Opinions & Features May 14, 2021 at 03:01 pm

Remembering the dominatrix who made their subs read Black feminist theory as part of pleasure

Nii Ntreh May 14, 2021 at 03:01 pm

May 14, 2021 at 03:01 pm | Opinions & Features

Mistress Velvet was known as a dominatrix who taught her subs Black feminist theory.

On March 18 of this year, the popular Chicago-based dominatrix Mistress Velvet took to their Twitter account to announce that they were “getting a divorce and going through mourning” for which reason they were suspending virtual and in-person work for the time being. The next tweet from their account, however, was the announcement of Mistress Velvet’s death.

They were followed by more than 11 thousand people on the social media platform many of whom commiserated with her family and fans. Their connection to Ghana is not clear although they had an emoticon of the country’s flag in their Twitter name.

To say Velvet was eccentric is, to say the least, boring. In a world dominated by male egos and achievements, dominatrices have to be eccentric to survive. In Velvet’s own words in an interview earlier this year with the Huffington Post, a dominatrix must provide an avenue for men to go to as a “safe space to explore the parts of them that may not be seen as masculine, or they might have a lot of shame around.” They viewed their work beyond the physical performance and exertions but also as a manifestation of a mental state that should not be overlooked.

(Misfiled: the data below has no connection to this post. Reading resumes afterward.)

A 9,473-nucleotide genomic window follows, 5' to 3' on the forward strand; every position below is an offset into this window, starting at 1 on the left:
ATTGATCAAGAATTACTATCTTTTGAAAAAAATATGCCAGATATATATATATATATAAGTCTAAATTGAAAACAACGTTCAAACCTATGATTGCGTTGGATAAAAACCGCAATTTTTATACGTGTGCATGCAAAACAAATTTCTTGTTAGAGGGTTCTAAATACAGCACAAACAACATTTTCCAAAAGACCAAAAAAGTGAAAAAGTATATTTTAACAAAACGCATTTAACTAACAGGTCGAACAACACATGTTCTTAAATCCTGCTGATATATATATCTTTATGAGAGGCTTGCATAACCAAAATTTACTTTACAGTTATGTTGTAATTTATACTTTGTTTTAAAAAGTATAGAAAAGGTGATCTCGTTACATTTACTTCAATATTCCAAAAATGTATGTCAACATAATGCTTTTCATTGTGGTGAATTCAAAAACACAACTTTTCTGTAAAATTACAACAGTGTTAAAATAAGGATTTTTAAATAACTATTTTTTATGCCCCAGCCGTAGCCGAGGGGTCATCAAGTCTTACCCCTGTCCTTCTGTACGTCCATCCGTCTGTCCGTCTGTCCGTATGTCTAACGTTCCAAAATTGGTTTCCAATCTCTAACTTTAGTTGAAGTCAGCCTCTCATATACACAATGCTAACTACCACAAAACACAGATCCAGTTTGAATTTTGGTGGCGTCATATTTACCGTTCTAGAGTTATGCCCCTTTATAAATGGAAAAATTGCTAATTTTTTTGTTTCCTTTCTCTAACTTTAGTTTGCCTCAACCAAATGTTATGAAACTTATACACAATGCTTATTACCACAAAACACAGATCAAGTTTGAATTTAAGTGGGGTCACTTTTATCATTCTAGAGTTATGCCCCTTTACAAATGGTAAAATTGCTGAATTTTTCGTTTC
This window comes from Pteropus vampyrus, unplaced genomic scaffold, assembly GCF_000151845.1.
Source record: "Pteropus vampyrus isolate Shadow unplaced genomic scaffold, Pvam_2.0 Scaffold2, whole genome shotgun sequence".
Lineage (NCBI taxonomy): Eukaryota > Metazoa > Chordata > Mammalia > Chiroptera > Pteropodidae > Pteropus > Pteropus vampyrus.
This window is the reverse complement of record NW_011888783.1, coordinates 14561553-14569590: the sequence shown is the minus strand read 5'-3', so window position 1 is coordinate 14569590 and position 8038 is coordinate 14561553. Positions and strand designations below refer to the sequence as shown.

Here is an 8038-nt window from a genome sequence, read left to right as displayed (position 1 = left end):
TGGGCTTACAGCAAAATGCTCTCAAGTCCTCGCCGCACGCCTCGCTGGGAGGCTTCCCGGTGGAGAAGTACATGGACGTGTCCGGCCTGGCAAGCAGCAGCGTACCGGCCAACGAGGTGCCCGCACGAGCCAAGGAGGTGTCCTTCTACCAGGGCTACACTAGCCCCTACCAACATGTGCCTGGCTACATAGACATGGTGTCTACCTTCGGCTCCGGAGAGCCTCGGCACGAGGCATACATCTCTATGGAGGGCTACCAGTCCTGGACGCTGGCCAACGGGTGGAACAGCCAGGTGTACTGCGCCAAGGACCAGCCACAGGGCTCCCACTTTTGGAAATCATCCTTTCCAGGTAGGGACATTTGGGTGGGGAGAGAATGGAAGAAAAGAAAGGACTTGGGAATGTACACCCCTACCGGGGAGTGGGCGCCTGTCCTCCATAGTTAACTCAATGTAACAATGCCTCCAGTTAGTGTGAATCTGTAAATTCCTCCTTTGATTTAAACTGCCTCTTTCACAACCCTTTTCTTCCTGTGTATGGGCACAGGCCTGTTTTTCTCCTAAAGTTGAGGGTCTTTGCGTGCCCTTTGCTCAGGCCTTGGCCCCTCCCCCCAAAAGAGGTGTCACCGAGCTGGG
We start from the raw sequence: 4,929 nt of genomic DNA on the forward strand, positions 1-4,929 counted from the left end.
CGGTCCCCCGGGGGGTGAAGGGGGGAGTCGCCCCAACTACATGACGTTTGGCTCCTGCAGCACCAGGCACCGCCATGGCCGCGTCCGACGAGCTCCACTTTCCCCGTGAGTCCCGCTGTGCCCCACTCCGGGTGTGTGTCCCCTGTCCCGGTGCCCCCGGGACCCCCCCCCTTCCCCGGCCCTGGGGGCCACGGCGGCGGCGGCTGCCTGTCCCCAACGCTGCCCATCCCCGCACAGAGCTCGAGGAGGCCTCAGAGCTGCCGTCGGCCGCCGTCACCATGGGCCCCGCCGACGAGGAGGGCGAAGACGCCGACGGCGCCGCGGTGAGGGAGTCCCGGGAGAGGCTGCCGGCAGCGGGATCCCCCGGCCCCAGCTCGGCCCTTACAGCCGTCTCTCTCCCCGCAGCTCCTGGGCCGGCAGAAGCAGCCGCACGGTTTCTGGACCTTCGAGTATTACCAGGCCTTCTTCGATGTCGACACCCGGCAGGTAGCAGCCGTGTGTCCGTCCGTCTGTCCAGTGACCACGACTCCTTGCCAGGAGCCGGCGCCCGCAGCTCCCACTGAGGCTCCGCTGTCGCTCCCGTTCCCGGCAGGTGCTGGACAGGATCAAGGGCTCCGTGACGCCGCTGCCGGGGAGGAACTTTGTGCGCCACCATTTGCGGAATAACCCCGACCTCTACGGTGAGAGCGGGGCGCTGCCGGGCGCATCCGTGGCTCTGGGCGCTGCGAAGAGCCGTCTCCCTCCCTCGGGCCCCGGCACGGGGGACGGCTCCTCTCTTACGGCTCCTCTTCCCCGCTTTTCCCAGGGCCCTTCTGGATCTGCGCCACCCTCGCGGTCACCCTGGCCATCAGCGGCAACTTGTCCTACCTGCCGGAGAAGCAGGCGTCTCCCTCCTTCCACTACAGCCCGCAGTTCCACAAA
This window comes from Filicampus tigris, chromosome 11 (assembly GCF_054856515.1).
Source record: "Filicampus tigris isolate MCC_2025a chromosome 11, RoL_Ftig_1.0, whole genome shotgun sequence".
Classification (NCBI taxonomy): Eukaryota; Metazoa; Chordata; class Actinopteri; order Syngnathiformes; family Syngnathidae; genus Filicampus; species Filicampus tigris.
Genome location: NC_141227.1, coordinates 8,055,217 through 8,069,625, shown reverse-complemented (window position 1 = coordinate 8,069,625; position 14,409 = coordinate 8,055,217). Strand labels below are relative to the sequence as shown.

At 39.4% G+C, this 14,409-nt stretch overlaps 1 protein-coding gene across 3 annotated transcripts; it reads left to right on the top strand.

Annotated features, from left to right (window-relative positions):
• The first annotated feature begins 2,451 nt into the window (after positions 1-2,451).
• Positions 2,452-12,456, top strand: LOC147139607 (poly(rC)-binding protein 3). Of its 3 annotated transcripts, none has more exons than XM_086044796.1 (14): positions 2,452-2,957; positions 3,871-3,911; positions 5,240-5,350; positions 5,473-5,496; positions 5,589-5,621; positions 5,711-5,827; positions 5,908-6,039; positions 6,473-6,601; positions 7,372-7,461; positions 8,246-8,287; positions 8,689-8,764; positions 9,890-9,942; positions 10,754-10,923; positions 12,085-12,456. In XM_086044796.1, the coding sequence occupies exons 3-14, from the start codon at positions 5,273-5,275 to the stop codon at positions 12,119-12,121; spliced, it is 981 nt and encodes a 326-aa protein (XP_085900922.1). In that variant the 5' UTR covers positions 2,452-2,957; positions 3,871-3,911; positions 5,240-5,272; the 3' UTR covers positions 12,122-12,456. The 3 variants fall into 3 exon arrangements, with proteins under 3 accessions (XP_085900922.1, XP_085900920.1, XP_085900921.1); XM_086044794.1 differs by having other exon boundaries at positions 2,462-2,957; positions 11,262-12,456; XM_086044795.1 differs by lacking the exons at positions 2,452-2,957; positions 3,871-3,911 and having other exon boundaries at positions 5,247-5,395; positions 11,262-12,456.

Masculine performativity – the fact of acting and responding to the world as males are usually raised to do – constrains our imaginations, according to Velvet. Men are not expected to show “softness” and even if they did, they are not expected to continually retain that feature. It is as though material achievement is the only ought and nothing should stand in a man’s way in pursuance of this. When this happens women become the objects of male oppression as men try in any way possible to show themselves powerful and with little to no emotional weakness.

As a result of this, Velvet introduced into their sessions, a part where the men who submitted themselves to them read Black feminist theory. This was novel. They had started off as a sex worker purely for the purpose of sustenance and to pay the bills but here they were, teaching mostly straight white men about the Combahee River Collective and such.

“Just allowing them to be submissive doesn’t allow for the more drastic shift in the framework and thinking that I want. So I have to bring in my girls, like Audre Lorde and Patricia Hill Collins, and make these men actually read about black feminism,” Velvet said.

Among the books the subs read were Sisters Outside by Audre Lourde, The Black Body in Ecstasy by Jennifer Nash and The Color of Kink by Ariane Cruz. It is imaginable to see Velvet treating these texts as if they were in an academic setting since they held a master’s degree herself. That too was part of their eccentricities because we do not hear of many sex workers who are that educated.

Velvet described themselves as a Black Liberation practitioner, a pro-sex work activist and a communist. Their activism was recognized by various sex work rights advocates as well as members of the LGBTQ+ community. Mistress Velvet was 33.

Editor’s Note: This article was updated to reflect Mistress Velvet’s preferred pronouns. Any inconvenience caused is deeply regretted.

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